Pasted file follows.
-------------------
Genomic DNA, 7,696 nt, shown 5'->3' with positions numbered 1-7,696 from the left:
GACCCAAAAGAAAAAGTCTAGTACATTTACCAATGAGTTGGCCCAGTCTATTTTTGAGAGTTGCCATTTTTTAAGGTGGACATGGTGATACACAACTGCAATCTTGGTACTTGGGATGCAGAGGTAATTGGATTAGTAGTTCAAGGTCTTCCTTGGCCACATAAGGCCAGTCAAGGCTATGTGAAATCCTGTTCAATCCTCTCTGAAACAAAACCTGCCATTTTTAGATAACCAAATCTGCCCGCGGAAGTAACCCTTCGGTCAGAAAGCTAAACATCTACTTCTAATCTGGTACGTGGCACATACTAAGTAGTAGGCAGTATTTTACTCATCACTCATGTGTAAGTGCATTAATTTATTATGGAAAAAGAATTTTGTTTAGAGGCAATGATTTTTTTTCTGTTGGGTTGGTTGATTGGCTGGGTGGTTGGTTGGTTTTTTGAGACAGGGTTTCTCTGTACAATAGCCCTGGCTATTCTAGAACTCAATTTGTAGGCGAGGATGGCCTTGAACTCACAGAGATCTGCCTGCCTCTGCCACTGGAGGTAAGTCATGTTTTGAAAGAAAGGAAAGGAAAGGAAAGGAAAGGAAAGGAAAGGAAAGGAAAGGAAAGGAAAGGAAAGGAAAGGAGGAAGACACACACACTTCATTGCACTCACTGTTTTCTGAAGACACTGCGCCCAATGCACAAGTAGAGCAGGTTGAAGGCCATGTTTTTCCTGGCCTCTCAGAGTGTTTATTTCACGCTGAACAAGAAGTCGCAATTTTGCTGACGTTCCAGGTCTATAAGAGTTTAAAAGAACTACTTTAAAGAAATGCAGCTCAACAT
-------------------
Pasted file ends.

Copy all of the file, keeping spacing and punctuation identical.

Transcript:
Genomic DNA, 7,696 nt, shown 5'->3' with positions numbered 1-7,696 from the left:
GACCCAAAAGAAAAAGTCTAGTACATTTACCAATGAGTTGGCCCAGTCTATTTTTGAGAGTTGCCATTTTTTAAGGTGGACATGGTGATACACAACTGCAATCTTGGTACTTGGGATGCAGAGGTAATTGGATTAGTAGTTCAAGGTCTTCCTTGGCCACATAAGGCCAGTCAAGGCTATGTGAAATCCTGTTCAATCCTCTCTGAAACAAAACCTGCCATTTTTAGATAACCAAATCTGCCCGCGGAAGTAACCCTTCGGTCAGAAAGCTAAACATCTACTTCTAATCTGGTACGTGGCACATACTAAGTAGTAGGCAGTATTTTACTCATCACTCATGTGTAAGTGCATTAATTTATTATGGAAAAAGAATTTTGTTTAGAGGCAATGATTTTTTTTCTGTTGGGTTGGTTGATTGGCTGGGTGGTTGGTTGGTTTTTTGAGACAGGGTTTCTCTGTACAATAGCCCTGGCTATTCTAGAACTCAATTTGTAGGCGAGGATGGCCTTGAACTCACAGAGATCTGCCTGCCTCTGCCACTGGAGGTAAGTCATGTTTTGAAAGAAAGGAAAGGAAAGGAAAGGAAAGGAAAGGAAAGGAAAGGAAAGGAAAGGAAAGGAAAGGAAAGGAGGAAGACACACACACTTCATTGCACTCACTGTTTTCTGAAGACACTGCGCCCAATGCACAAGTAGAGCAGGTTGAAGGCCATGTTTTTCCTGGCCTCTCAGAGTGTTTATTTCACGCTGAACAAGAAGTCGCAATTTTGCTGACGTTCCAGGTCTATAAGAGTTTAAAAGAACTACTTTAAAGAAATGCAGCTCAACAT